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How do I follow up a proposal when I’ve heard literally nothing at all?

Aug 11, 2017

follow up after a proposal

Sending out a proposal is exciting.

You got the enquiry, you’ve had the meeting, and all signs are good. The prospect looked enthusiastic, talked about what didn’t work with their previous accountant and what they were excited about with you as their new accountant. You had a few laughs. You bonded. Perhaps you even got lunch, or a pint, later to celebrate your new business relationship.

Flush with the knowledge of victory, you rushed back to the office and generated the proposal. You sent it off with witty banter in the email, clicked send, and leaned back with a deep sigh to enjoy your weekend knowing that a few hundred (or thousand) pounds would be dropping into your bank account from Monday.

But you heard nothing on Monday.

Or Tuesday.

By Friday, you sent a quick follow up email. No pressure of course – a friendly reminder that the proposal was sent on Monday, and making sure it didn’t go to spam!

Two weeks go by.

Four.

You make a phone call or two, but bitterness begins to set in. Clearly you misread the signals. You thought everything was a go, but something went wrong. Were you too expensive? Were they simply getting quotes so they could get a better price from their existing accountant?

You send another email (this one is a little stiffer and more formal). Have they had time to consider your proposal? Did they want to go ahead?

Still nothing.

Where did you go wrong?

This is a typical, almost daily situation for most accountants.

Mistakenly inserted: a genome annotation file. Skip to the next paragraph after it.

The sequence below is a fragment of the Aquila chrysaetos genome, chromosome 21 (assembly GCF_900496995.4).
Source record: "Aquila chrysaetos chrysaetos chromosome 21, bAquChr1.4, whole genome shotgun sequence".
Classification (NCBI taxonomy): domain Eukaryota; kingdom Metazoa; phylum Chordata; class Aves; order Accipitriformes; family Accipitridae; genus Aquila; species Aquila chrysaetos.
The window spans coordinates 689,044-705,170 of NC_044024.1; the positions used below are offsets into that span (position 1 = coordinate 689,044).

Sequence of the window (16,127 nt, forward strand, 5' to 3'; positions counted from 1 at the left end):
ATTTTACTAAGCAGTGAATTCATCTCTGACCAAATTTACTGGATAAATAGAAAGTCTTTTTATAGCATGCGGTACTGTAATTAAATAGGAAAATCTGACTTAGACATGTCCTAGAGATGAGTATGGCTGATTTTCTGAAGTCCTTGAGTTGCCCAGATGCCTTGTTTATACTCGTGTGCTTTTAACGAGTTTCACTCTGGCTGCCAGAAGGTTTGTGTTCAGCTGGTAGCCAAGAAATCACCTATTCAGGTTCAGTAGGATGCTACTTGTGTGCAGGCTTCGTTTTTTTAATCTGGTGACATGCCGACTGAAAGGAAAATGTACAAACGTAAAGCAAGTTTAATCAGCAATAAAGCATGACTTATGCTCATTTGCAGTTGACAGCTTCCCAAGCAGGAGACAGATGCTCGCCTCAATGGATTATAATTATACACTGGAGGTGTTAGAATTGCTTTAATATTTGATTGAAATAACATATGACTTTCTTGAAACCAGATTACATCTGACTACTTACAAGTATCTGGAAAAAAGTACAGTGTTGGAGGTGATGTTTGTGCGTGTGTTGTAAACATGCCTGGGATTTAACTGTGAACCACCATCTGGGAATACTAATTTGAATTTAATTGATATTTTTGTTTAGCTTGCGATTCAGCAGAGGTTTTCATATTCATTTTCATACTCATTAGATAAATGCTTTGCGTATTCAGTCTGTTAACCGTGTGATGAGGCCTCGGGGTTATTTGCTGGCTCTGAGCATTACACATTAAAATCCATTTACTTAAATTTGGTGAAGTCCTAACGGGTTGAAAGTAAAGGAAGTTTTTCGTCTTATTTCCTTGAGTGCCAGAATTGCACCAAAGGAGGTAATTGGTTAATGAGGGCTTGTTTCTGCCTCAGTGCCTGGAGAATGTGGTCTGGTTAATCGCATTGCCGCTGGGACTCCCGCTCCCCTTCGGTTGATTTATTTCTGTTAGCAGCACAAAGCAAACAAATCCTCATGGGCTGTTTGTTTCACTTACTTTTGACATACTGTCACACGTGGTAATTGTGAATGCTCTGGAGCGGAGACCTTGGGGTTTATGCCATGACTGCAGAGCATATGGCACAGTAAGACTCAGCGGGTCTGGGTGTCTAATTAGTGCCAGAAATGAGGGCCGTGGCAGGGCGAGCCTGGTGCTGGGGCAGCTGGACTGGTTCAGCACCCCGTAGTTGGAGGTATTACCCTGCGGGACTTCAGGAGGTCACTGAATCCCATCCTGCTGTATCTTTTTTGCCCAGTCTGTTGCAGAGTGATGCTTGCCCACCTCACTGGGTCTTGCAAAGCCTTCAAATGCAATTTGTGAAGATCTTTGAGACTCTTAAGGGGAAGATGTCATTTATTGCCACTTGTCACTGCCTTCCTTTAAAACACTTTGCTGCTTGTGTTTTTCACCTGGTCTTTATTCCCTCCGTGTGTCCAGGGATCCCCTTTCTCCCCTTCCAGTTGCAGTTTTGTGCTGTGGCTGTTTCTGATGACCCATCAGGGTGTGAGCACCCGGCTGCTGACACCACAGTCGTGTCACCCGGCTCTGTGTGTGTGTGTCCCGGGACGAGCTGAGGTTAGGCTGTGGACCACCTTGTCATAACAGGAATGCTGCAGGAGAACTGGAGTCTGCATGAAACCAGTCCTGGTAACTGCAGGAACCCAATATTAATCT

As you consider your follow up process, and how to convert more proposals into new work, remember these two things:

Their lack of response may mean nothing at all.

It’s probably nothing to do with you.

They may have had every intention of going ahead, but someone in the family got sick. Maybe their cash reserves were high, and then as soon as they got back to the office they discovered a huge bill that cut them off at the knees. Or two of their best employees quit, and they had to deal with that.

Life happens. Business life happens. You aren’t always able to go ahead with a proposal even if you have full intentions of doing so.

Don’t take it personally. If you do, then your focus is on yourself, not on them.

Your sole goal in the new client process is to help them, improve their business, give them support and advice. Let them feel that even if they’re not a client yet.

If your focus is “new business”, the buyer feels that.

Getting a new client is not primarily about adding to your bank balance.

Your buyer has most likely been presented with many accountants. Been referred to several, if not hundreds. They have reviewed websites, looked at social media accounts, talked to people, considered what they’ve heard about you and other firms before ever having the first meeting.

If at any point in that process they feel they are being followed up like a number, like a link in the chain, it can prevent them from signing.